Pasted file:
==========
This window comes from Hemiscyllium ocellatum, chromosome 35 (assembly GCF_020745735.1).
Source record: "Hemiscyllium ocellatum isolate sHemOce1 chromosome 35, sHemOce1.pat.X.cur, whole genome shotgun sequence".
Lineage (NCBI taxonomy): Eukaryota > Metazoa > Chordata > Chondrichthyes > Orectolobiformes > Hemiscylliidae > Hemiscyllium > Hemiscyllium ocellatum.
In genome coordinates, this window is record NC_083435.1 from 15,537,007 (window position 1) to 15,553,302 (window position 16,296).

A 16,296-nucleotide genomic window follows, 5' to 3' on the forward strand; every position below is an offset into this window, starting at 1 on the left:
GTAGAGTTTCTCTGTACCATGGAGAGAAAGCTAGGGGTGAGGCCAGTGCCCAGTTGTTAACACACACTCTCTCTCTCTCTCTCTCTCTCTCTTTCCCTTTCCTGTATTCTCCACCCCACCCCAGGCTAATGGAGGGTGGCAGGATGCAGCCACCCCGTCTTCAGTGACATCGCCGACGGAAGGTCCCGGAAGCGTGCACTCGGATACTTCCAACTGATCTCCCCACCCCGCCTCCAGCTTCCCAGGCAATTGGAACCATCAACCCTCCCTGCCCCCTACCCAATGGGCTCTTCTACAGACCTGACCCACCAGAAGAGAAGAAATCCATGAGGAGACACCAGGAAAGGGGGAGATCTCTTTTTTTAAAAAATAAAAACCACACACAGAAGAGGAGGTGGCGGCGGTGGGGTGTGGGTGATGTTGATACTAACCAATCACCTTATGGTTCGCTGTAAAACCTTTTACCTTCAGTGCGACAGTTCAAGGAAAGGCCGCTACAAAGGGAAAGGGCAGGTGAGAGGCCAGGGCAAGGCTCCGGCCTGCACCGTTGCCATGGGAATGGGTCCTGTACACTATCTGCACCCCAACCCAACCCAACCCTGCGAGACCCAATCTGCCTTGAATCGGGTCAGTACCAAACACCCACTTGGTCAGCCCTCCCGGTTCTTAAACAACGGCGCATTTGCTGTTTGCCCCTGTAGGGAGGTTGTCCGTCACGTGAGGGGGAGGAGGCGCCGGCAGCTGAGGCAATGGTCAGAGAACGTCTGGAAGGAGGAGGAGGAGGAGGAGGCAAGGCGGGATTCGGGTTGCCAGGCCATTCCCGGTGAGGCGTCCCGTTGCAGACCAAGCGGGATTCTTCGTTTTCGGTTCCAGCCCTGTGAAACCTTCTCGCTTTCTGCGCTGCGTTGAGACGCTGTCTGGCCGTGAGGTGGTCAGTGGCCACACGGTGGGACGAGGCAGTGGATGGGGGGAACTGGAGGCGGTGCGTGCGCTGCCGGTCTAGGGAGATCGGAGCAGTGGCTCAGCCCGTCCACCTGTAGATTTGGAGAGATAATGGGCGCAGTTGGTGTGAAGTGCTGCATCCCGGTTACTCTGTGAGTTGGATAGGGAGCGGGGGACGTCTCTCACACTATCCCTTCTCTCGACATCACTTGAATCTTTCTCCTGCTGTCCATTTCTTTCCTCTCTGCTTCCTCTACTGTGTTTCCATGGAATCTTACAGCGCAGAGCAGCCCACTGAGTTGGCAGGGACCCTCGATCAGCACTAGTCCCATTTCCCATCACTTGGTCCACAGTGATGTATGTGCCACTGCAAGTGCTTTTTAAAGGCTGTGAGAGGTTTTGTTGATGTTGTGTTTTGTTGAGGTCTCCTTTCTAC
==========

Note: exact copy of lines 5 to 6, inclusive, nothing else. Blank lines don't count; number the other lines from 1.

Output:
A 16,296-nucleotide genomic window follows, 5' to 3' on the forward strand; every position below is an offset into this window, starting at 1 on the left:
GTAGAGTTTCTCTGTACCATGGAGAGAAAGCTAGGGGTGAGGCCAGTGCCCAGTTGTTAACACACACTCTCTCTCTCTCTCTCTCTCTCTCTTTCCCTTTCCTGTATTCTCCACCCCACCCCAGGCTAATGGAGGGTGGCAGGATGCAGCCACCCCGTCTTCAGTGACATCGCCGACGGAAGGTCCCGGAAGCGTGCACTCGGATACTTCCAACTGATCTCCCCACCCCGCCTCCAGCTTCCCAGGCAATTGGAACCATCAACCCTCCCTGCCCCCTACCCAATGGGCTCTTCTACAGACCTGACCCACCAGAAGAGAAGAAATCCATGAGGAGACACCAGGAAAGGGGGAGATCTCTTTTTTTAAAAAATAAAAACCACACACAGAAGAGGAGGTGGCGGCGGTGGGGTGTGGGTGATGTTGATACTAACCAATCACCTTATGGTTCGCTGTAAAACCTTTTACCTTCAGTGCGACAGTTCAAGGAAAGGCCGCTACAAAGGGAAAGGGCAGGTGAGAGGCCAGGGCAAGGCTCCGGCCTGCACCGTTGCCATGGGAATGGGTCCTGTACACTATCTGCACCCCAACCCAACCCAACCCTGCGAGACCCAATCTGCCTTGAATCGGGTCAGTACCAAACACCCACTTGGTCAGCCCTCCCGGTTCTTAAACAACGGCGCATTTGCTGTTTGCCCCTGTAGGGAGGTTGTCCGTCACGTGAGGGGGAGGAGGCGCCGGCAGCTGAGGCAATGGTCAGAGAACGTCTGGAAGGAGGAGGAGGAGGAGGAGGCAAGGCGGGATTCGGGTTGCCAGGCCATTCCCGGTGAGGCGTCCCGTTGCAGACCAAGCGGGATTCTTCGTTTTCGGTTCCAGCCCTGTGAAACCTTCTCGCTTTCTGCGCTGCGTTGAGACGCTGTCTGGCCGTGAGGTGGTCAGTGGCCACACGGTGGGACGAGGCAGTGGATGGGGGGAACTGGAGGCGGTGCGTGCGCTGCCGGTCTAGGGAGATCGGAGCAGTGGCTCAGCCCGTCCACCTGTAGATTTGGAGAGATAATGGGCGCAGTTGGTGTGAAGTGCTGCATCCCGGTTACTCTGTGAGTTGGATAGGGAGCGGGGGACGTCTCTCACACTATCCCTTCTCTCGACATCACTTGAATCTTTCTCCTGCTGTCCATTTCTTTCCTCTCTGCTTCCTCTACTGTGTTTCCATGGAATCTTACAGCGCAGAGCAGCCCACTGAGTTGGCAGGGACCCTCGATCAGCACTAGTCCCATTTCCCATCACTTGGTCCACAGTGATGTATGTGCCACTGCAAGTGCTTTTTAAAGGCTGTGAGAGGTTTTGTTGATGTTGTGTTTTGTTGAGGTCTCCTTTCTAC